Sunday, January 4, 2015

It's THE BABADOOK

Can you blame this lonely, stressed out, single mother for owning a vibrator?  (I knew that would get your attention.)  Another home run has been hit by the team of Women in Film.  One of my favorite films of last year is the modern-day vampire story, A Girl Walks Home Alone at Night.  Ana Lily Amirpour wrote and directed that imaginative, tense and witty thriller about a ruthless Middle Eastern female vampire in a bleak Iranian city who winds up finding romance with a kind human male.  Now out is another thriller that opened last year.  Jennifer Kent wrote and directed the scary Australian import, THE BABADOOK.  Mister Babadook is a boogie man character in a children's tale.  He may be that spooky make-believe character kids think could hide under their beds at night.  In this movie which focuses on a suburban widowed mother and her only child, we start to feel that The Babadook is not so make-believe after all.  There's something very creepy here.
This is a mighty fine psychological fright movie -- like those three excellent features The Haunting (1963),  The Innocents (1961) starring Deborah Kerr and the Spanish film, The Orphanage (2007).  It has your mind racing.

This feature, like A Girl Walks Home Alone at Night, is an economic and very effective film.  A small, tightly-made, low-budget feature, Ms. Kent's film produces big thrills.  Amelia, the mother, and her sensitive little boy, Samuel, live in a big neighborhood house.  The colors are muted, like Amelia's life.  We see no bright, fun colors in the decor.  You do see red.  That's the red of the pop-up storybook Amelia reads to Samuel.
The story scares him.  He's lost his father.  He doesn't want to lose his mother to a monster.  She reassures Samuel that it's just a storybook character.  There are problems with him.  He's a loving kid, but he appears to be sickly.  Maybe in need of medication.  He's picked on by other kids.  He deeply misses having a dad.
Amelia is lonely and still in a state of grief depression, seven years after the untimely death of her handsome husband.  Her snobby girlfriends are tired of her.  Notice their muted colors, too, at a children's birthday party.  They're dressed like they're at a company board meeting.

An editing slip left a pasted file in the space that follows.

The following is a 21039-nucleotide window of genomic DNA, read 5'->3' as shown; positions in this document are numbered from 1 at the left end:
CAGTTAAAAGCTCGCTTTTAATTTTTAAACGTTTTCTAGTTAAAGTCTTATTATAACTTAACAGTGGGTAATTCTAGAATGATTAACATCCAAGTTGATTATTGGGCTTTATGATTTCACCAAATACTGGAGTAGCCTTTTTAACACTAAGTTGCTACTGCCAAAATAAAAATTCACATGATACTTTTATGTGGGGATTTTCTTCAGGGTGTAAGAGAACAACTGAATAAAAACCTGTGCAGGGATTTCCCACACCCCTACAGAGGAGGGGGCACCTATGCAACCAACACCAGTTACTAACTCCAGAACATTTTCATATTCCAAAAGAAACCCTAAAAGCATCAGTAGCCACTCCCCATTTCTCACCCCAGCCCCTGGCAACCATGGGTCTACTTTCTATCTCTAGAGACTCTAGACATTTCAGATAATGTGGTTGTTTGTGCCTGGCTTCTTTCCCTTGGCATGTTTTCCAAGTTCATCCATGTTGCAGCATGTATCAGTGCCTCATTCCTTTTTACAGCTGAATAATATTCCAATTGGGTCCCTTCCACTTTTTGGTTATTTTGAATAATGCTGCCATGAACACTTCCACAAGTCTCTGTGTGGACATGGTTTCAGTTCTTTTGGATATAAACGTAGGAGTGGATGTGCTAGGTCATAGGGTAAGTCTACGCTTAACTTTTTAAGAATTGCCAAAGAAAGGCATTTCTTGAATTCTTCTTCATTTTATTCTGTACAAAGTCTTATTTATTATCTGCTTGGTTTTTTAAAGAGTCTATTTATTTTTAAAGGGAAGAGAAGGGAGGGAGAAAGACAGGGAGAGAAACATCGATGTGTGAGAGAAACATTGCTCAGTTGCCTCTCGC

Strange things begin to happen at Amelia's home.  Things go bump in the night.  Amelia proves to her son and the dog that there's no boogie man under the bed.
But strange things happen in daylight hours too.  Strange phone calls.  Her driving gets erratic.

We start to wonder if Samuel is gradually being possessed by The Babadook.
Then we start to wonder if he's okay but his mother has gone crazy from a mental breakdown.  The sleep-deprived, buttoned-up suburban mom turns into a wild woman.  What's as horrible to a little kid as a monster under the bed?  A beloved parent fracturing into a dark personality who scares you.
Then we wonder if they're both okay and the house is possessed by The Babadook.
This is the kind of movie you want to see with black folks in the audience because we will be shouting, "GIRL, you need to run and get the hell out that house now and move to an apartment building!  And take the vibrator with you!"
In the storybook, Mister Babadook looks as though he was inspired by the character Lon Chaney created for his 1927 silent film thriller, London After Midnight (seen below).
I could tell you more but that would dilute the experience of seeing it for yourself.  You know the basic story and its qualities.  I want you to gasp at scenes like I did.

Essie Davis and Noah Wiseman  are terrific as the tormented mother and son.   The Babadook got high praise and recommendations from William Friedkin on Twitter.  He directed a horror classic that also had a single mother, her young child and a malevolent presence possessing their home.  That movie was 1973's The Exorcist. Writer/director Jennifer Kent must be very proud of that praise.  As well she should be.



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